We have known for ages that exercise reduces the risk of stroke, but this risk is not eliminated altogether especially if other risk factors such as high blood pressure and cigarette smoking are not addressed.
A study published in this week’s Neurology adds a new twist to the story. In the new study, Lars-Henrik Krarup and colleagues at Copenhagen University Hospital found that in a cohort of elderly stroke patients, those who had exercised more vigorously before the event had a better prognosis than those who exercised less vigorously or not at all.
Krarup’s group stratified 295 patients that had recently sustained an ischemic stroke into quartiles based on their prestroke physical activity as determined by a questionnaire. They assessed initial stroke severity using the Scandinavian Stroke Scale and 2-year stroke outcomes using the Rankin Scale.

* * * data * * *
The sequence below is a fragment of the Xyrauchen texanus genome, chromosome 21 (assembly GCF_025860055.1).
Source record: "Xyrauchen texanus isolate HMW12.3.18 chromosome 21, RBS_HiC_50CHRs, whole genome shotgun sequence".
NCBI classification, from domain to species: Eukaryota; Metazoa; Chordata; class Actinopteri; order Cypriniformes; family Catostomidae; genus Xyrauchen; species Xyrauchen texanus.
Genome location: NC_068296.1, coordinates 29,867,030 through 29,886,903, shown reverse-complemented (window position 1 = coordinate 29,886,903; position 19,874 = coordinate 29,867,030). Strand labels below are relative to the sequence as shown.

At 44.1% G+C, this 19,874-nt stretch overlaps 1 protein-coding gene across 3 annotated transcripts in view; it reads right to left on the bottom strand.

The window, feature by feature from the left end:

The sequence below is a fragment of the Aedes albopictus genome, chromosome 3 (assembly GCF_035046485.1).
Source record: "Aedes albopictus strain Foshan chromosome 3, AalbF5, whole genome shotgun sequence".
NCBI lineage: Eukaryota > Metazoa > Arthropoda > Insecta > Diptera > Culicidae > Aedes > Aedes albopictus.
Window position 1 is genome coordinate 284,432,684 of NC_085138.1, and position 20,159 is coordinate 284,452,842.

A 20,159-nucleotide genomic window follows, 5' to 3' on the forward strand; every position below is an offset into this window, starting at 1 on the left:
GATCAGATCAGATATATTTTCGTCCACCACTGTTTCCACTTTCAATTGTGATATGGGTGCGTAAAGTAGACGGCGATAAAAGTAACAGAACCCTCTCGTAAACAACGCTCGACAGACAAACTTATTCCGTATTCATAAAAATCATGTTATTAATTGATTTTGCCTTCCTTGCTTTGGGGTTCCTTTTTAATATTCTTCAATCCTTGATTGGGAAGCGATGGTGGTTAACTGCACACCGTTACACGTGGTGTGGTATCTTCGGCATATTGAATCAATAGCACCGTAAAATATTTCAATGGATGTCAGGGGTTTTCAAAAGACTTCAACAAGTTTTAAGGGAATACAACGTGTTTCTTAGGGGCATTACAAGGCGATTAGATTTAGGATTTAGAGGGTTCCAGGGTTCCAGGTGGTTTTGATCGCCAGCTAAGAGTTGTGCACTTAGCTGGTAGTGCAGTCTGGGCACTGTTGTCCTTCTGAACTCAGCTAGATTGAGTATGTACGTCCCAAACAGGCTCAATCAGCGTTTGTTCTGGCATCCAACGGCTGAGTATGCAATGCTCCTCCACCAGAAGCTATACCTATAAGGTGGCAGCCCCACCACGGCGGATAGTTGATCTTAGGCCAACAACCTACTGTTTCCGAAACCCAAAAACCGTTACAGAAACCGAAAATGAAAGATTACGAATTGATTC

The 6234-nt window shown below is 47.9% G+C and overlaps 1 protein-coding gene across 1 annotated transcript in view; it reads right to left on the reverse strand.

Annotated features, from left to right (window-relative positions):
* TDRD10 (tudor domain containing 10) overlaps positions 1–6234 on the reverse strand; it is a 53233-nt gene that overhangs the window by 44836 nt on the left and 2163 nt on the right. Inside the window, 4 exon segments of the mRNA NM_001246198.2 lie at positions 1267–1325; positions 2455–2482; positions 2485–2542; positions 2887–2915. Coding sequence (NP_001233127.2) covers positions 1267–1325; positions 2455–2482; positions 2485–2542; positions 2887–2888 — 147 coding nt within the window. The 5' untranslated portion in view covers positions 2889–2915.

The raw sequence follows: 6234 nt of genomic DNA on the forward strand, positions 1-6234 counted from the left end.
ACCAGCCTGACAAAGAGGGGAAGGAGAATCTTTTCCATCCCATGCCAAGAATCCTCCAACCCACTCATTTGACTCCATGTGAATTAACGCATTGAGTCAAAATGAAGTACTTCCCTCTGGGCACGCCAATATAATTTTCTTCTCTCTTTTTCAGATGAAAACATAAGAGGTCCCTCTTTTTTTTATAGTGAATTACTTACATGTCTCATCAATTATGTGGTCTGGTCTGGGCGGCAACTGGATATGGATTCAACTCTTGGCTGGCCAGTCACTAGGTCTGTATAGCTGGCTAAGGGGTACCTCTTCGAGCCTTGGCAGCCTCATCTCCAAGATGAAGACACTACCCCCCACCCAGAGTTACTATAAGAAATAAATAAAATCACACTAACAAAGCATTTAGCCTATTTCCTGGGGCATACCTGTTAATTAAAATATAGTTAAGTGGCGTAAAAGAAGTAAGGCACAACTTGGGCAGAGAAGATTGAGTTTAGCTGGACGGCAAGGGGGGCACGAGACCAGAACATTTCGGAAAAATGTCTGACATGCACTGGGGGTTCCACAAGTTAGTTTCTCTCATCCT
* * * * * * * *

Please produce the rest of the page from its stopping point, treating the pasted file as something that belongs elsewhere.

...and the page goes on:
The scientists found a linear relationship such that for each successive increase in prestroke physical activity, initial stroke severity decreased. The most active group was 2.54 times more likely to incur a mild initial stroke than the least active group. These benefits were maintained after two years, in that the most active group was far less likely to experience marked disability.
Krarup’s group suggested that the benefits of exercise might be mediated by release of nitric oxide synthase by cells in the brain’s circulatory system, a phenomenon shown to reduce damaged brain tissue in experimental models of stroke. Krarup’s findings need to be validated in a more diverse group of stroke patients but in the meantime we have yet another reason to be active and physically fit.